MRI imaging

Tattoos are increasingly popular. Every eighth person in Germany has already felt the sting of a tattoo needle. Yet, examining tattooed people via magnetic resonance imaging (MRI) could possibly be risky. The first prospective study with statistically verifiable numbers is now presenting by a research team led by Nikolaus Weiskopf in the prestigious New England Journal of Medicine.

Sciences in Leipzig

According to Weiskopf, director at the Max Planck Institute for Human Cognitive and Brain Sciences in Leipzig (MPI CBS), “the most important questions for us were: Can we conduct our studies with tattooed subjects without hesitation? What restrictions may exist? At the Wellcome Centre for Human Neuroimaging, part of Queen Square Institute of Neurology at University College in London, where I started the study in 2011, there were increasing numbers of volunteers with tattoos. At the time, there simply was not enough data to determine the likelihood of tattoo-related side effects arising from MRI examinations.”

His former colleague in London, Martina Callaghan, completed the study after Weiskopf left London to become the director at the MPI CBS in Leipzig. therefore “Based on our investigations; we can now state, on the basis of meaningful numbers; that if a tattooed individual is scanne under the conditions teste in the study; the risk of side effects is very small,” the physicist explains.

Research facilities

Millions of people with tattoos are scanning every year in hospitals and research facilities without any side effects. Until now, there has not been a systematic prospective study on how safe it is to scan tattooed patients in an MRI scanner. Reports of adverse reactions are usually based on individual cases and describe two reactions. It is possible that the pigments in tattoos can interact with the static magnetic field of the scanner if the ink contains ferrous particles. The strong magnetic fields involved in the procedure can interact with these small particles; which in turn can lead to a pulling sensation on the tattooed skin.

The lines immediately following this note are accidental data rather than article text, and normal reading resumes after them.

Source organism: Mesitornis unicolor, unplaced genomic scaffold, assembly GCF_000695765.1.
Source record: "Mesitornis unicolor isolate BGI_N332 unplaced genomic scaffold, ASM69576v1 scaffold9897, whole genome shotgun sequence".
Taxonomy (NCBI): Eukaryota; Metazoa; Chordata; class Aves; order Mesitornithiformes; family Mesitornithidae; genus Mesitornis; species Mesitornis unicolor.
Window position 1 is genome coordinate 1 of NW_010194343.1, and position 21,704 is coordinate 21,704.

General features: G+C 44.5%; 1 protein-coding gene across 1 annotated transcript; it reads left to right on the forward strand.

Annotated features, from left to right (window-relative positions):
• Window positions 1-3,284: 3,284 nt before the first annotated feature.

However, another potential interaction may represent a far greater risk; according to the researchers. Many color pigments are conductive. This is an issue because in MR imaging uses high-frequency magnetic fields to generate the images by effectively labeling protons.

similarly sized as tattoos

“High-frequency fields usually have a frequency of a few hundred megahertz. That happens to correspond to the resonance lengths of conductive structures similarly sized as tattoos. In this case, the tattoo may absorb much of the energy of the high-frequency field; which would normally be spread out more widely. The tattoo then heats up. In the worst case, this can lead to burns,” says Nikolaus Weiskopf.

Together with his colleagues at University College in London, he examined 330 study participants before and after MRI scans and tested a total of 932 tattoos. The team systematically collecting information about participants’ tattoos—how big they are, where they are locating, and what colors are using. Patient countries of origin were in Europe, America, Asia, Africa and Australia. The majority of the tattoos were black ink, but many colors are also register.